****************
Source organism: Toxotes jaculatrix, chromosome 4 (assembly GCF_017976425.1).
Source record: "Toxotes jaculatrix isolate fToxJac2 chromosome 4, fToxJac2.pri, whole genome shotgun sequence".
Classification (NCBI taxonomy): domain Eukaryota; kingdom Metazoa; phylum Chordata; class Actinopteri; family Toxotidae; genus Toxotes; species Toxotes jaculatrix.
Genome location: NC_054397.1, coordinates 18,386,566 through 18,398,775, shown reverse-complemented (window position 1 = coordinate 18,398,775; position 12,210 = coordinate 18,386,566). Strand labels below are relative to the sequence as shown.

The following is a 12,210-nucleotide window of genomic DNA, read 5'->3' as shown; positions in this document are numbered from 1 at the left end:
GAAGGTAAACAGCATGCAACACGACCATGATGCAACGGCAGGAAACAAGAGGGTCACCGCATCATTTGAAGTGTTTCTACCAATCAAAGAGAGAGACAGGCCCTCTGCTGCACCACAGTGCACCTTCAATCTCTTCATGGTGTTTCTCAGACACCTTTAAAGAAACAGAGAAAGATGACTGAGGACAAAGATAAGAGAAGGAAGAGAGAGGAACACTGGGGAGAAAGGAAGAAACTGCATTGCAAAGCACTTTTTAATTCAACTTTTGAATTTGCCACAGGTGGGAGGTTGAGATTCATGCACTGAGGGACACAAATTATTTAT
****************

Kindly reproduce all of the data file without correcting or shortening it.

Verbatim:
Source organism: Toxotes jaculatrix, chromosome 4 (assembly GCF_017976425.1).
Source record: "Toxotes jaculatrix isolate fToxJac2 chromosome 4, fToxJac2.pri, whole genome shotgun sequence".
Classification (NCBI taxonomy): domain Eukaryota; kingdom Metazoa; phylum Chordata; class Actinopteri; family Toxotidae; genus Toxotes; species Toxotes jaculatrix.
Genome location: NC_054397.1, coordinates 18,386,566 through 18,398,775, shown reverse-complemented (window position 1 = coordinate 18,398,775; position 12,210 = coordinate 18,386,566). Strand labels below are relative to the sequence as shown.

The following is a 12,210-nucleotide window of genomic DNA, read 5'->3' as shown; positions in this document are numbered from 1 at the left end:
GAAGGTAAACAGCATGCAACACGACCATGATGCAACGGCAGGAAACAAGAGGGTCACCGCATCATTTGAAGTGTTTCTACCAATCAAAGAGAGAGACAGGCCCTCTGCTGCACCACAGTGCACCTTCAATCTCTTCATGGTGTTTCTCAGACACCTTTAAAGAAACAGAGAAAGATGACTGAGGACAAAGATAAGAGAAGGAAGAGAGAGGAACACTGGGGAGAAAGGAAGAAACTGCATTGCAAAGCACTTTTTAATTCAACTTTTGAATTTGCCACAGGTGGGAGGTTGAGATTCATGCACTGAGGGACACAAATTATTTAT